July 21, 2016 Craig Nyssen News, Stress Strain Comments Off


StrainBlogTM – the online community offering expert advice on all high – precision strain and stress measurement. Their most recent article “don’t blame the strain sensor” StrainBlogTM explains the most common mistakes made during strain measurements.



10 most common mistakes according to the StrainBlogTM:

1.     Failure to remove the soldering flux causes resistance drift

  • When the solder flux (helps in the wetting process) is left on the grid, it etches the metal foil and shifts the gage electrical resistance because it contains an acid.
  • As such, ensure that no flux gets on the grid of the strain gage.
  • Flux must be removed by cleaning the oxide layer from the tab.

2.     Failure to follow gage bonding adhesive instructions causes gage un-bonding

  • Strain gage adhesives are designed to bond the specimen strain to the gage grid.
  • Specific procedures must be followed in order to bond the specimen strain to the gage grid.
  • Failure to do so may lead to gage un-bonding or even worse – poor strain transmission into the grid!
  • Failure to follow the wrong procedures results in inaccurate strain readings during stress analysis measurements or poor creep performance in transducers.

3.     Making the wrong wire connections to the instrument leads to an imbalance

  • Connecting the wires to the instrument incorrectly causes incorrect strain values to be read off the instruments.
  • Follow the instrument manufacturer’s instructions so that the lead wires are connected properly to the gage and to the instrument.

4.     Inputting the incorrect gage factor value results in an incorrect reading due to transverse sensitivity

  • Gage factors correlate between the change in electrical resistance of the strain and the strain which caused the said electrical resistance.
  • Gage factor is determined by a statistical procedure.
  • The error in displayed strain is one-to-one with the error in gage factor value.
  • Error is due to:
  • calibration procedure of the original manufacturer or
  • by setting the wrong value on the instrument
  • Double-check that the value entered into the instrument matches the value provided with the gage, and don’t mix gage factor values between similar gage patterns!

5.     Using the wrong shunt calibration resistor value causes improper registration of the strain signal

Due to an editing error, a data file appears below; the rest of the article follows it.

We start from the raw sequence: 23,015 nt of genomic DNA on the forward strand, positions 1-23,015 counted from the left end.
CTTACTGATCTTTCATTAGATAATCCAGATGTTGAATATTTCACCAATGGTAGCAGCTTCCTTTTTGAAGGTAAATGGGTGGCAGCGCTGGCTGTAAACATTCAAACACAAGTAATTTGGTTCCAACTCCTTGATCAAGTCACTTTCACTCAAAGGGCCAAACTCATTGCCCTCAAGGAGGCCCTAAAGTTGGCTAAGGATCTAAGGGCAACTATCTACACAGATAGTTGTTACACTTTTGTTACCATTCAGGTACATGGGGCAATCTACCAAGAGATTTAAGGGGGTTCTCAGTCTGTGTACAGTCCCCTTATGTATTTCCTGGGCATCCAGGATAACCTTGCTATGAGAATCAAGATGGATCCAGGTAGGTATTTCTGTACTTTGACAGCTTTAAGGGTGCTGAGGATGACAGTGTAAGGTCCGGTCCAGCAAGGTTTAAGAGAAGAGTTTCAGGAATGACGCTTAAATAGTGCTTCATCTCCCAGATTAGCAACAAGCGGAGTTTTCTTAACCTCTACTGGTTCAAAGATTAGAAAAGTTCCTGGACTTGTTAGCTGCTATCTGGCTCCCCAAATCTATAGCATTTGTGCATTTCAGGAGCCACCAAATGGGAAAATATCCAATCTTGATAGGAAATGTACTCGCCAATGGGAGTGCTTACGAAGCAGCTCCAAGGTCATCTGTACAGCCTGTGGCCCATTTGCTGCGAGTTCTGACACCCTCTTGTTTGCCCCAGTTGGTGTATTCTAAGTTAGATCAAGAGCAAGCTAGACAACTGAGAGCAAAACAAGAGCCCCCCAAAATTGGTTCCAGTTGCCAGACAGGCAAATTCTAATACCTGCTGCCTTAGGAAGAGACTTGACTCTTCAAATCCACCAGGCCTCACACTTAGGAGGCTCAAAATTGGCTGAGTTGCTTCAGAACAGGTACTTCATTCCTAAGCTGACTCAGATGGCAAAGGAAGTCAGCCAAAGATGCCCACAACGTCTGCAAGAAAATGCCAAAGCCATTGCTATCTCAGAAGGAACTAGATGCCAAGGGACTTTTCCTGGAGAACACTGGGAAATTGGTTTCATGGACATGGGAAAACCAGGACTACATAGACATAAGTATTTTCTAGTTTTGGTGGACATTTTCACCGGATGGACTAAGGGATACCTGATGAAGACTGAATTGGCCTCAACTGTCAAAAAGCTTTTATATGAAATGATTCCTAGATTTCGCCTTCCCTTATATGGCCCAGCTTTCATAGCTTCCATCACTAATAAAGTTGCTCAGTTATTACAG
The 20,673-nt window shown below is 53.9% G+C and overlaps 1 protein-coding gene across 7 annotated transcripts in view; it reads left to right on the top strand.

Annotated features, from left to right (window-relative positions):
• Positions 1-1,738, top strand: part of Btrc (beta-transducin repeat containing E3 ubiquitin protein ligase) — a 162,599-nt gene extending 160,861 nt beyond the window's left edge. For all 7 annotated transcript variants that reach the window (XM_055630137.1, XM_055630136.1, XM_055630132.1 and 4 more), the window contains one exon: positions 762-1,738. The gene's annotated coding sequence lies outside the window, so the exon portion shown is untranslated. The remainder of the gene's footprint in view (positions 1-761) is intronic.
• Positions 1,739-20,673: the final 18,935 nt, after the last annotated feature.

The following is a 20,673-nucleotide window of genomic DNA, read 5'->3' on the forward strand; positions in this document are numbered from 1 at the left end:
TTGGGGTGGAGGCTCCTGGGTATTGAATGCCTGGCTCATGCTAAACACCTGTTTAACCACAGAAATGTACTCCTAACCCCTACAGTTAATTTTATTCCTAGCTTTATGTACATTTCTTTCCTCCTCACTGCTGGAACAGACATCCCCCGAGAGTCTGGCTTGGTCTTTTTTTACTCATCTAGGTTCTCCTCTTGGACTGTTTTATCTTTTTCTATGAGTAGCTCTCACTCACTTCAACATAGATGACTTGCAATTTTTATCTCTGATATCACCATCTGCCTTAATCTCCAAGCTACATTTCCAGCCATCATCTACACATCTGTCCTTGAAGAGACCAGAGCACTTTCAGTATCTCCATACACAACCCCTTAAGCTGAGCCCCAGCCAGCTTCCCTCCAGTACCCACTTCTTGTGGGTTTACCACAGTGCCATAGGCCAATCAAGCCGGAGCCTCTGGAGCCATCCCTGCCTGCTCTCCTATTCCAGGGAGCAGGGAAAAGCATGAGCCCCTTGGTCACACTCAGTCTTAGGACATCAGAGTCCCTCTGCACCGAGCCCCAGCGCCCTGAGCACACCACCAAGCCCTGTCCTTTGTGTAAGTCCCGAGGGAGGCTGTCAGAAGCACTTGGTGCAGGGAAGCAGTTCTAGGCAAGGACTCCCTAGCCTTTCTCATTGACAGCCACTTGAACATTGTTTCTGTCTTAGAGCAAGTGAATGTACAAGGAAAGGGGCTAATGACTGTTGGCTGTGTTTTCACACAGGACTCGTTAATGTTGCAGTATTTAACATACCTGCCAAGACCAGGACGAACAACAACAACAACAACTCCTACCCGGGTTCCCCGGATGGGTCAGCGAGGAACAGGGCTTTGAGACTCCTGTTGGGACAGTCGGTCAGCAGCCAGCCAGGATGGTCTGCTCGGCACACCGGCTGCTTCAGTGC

• Shunt calibration is used to scale the strain indicator instrument.
  • Accounts for the desensitization of the gage factor caused by long lead wires.
  • Depending on the gage electrical resistance, certain values of shunt-cal resistors produce specific strain readings on the instrument.
  • Make sure the shunt-cal resistor used corresponds to the gage resistance and desired strain level.

6.     Applying excessive bridge excitation causes drift

  • Strain gages are electrical resistors.
  • Applying excess excitation does not damage the strain gage, however, reduces the performance.
  • Remember that the voltage applied to the Wheatstone bridge is twice what an individual strain gage in the bridge will see.

7.     Applying strain levels that produce yield in the structure produces a zero shift in the strain gages

  • Zero shifts can occur:
  • yield/fatigue the gage
  • yield/fatigue the specimen to which it is bonded
  • Generally, strain gages have an excellent fatigue life, however, when attached to a very high fatigue material (composite or plastic), the strain gage can experience fatigue due to the additional loading.
  • This is why it is important to carefully monitor the strain levels and number of cycles experienced by strain gages, so specimen yielding can be separated from gage yielding.

8.     Applying strain levels that are beyond the capability of the strain gage or bonding adhesive causes unintended failure

  • Foil strain gages are very versatile, however, using the wrong gage and adhesive system for a specific deformation leads to failure.
  • Always choose the correct gage and adhesive system for the required deformation.

9.     Applying strain gages to bolted assemblies can produce poor return to zero after loading

  • For high precision transducers, always avoid putting a fastener between the gage-section and the applied load.
  • This leads to slippage and poor zero return in the transducer.
  • The point: Stress – relieved welded joints are okay – however don’t play with fastener joints.

10.   Not applying or incorrectly applying strain gage protective coatings results in gage resistance drift over time due to corrosive attack on the gage foil

  • Remembering that the metal foil used to manufacture the strain gage is delicate – after a certain period of time and exposure to different environments, the metal foil can undergo corrosion.
  • Protective coats must be applied correctly using the correct procedure.


For a detailed explanation, refer to the link or for a further discussion on strain gages, contact our Melbourne office by email or phone: +61 3 9874 5777